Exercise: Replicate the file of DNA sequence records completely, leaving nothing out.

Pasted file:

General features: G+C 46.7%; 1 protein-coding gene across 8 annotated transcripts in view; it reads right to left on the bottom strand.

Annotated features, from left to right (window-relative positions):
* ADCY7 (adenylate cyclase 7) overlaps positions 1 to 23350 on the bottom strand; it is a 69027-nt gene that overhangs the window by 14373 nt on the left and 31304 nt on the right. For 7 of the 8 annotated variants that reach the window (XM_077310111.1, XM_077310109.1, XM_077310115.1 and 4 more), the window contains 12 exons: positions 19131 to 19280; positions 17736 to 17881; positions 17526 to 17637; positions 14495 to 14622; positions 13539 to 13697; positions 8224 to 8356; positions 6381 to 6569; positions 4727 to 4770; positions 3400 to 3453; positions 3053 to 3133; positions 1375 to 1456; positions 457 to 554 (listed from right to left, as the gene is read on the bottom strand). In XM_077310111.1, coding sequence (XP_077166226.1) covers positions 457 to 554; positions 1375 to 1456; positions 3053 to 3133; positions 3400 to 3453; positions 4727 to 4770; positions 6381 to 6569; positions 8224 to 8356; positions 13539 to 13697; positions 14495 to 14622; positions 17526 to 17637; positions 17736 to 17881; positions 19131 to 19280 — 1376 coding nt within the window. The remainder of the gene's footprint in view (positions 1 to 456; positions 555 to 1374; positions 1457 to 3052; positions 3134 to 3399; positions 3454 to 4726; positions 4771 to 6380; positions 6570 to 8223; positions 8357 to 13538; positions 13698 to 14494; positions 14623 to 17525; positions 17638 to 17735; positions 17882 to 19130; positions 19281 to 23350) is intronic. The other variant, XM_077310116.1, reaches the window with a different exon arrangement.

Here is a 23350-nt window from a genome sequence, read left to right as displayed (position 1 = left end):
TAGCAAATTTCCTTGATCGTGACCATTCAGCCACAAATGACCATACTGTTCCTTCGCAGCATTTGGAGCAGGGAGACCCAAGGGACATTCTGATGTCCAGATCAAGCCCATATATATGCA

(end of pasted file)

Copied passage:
General features: G+C 46.7%; 1 protein-coding gene across 8 annotated transcripts in view; it reads right to left on the bottom strand.

Annotated features, from left to right (window-relative positions):
* ADCY7 (adenylate cyclase 7) overlaps positions 1 to 23350 on the bottom strand; it is a 69027-nt gene that overhangs the window by 14373 nt on the left and 31304 nt on the right. For 7 of the 8 annotated variants that reach the window (XM_077310111.1, XM_077310109.1, XM_077310115.1 and 4 more), the window contains 12 exons: positions 19131 to 19280; positions 17736 to 17881; positions 17526 to 17637; positions 14495 to 14622; positions 13539 to 13697; positions 8224 to 8356; positions 6381 to 6569; positions 4727 to 4770; positions 3400 to 3453; positions 3053 to 3133; positions 1375 to 1456; positions 457 to 554 (listed from right to left, as the gene is read on the bottom strand). In XM_077310111.1, coding sequence (XP_077166226.1) covers positions 457 to 554; positions 1375 to 1456; positions 3053 to 3133; positions 3400 to 3453; positions 4727 to 4770; positions 6381 to 6569; positions 8224 to 8356; positions 13539 to 13697; positions 14495 to 14622; positions 17526 to 17637; positions 17736 to 17881; positions 19131 to 19280 — 1376 coding nt within the window. The remainder of the gene's footprint in view (positions 1 to 456; positions 555 to 1374; positions 1457 to 3052; positions 3134 to 3399; positions 3454 to 4726; positions 4771 to 6380; positions 6570 to 8223; positions 8357 to 13538; positions 13698 to 14494; positions 14623 to 17525; positions 17638 to 17735; positions 17882 to 19130; positions 19281 to 23350) is intronic. The other variant, XM_077310116.1, reaches the window with a different exon arrangement.

Here is a 23350-nt window from a genome sequence, read left to right as displayed (position 1 = left end):
TAGCAAATTTCCTTGATCGTGACCATTCAGCCACAAATGACCATACTGTTCCTTCGCAGCATTTGGAGCAGGGAGACCCAAGGGACATTCTGATGTCCAGATCAAGCCCATATATATGCA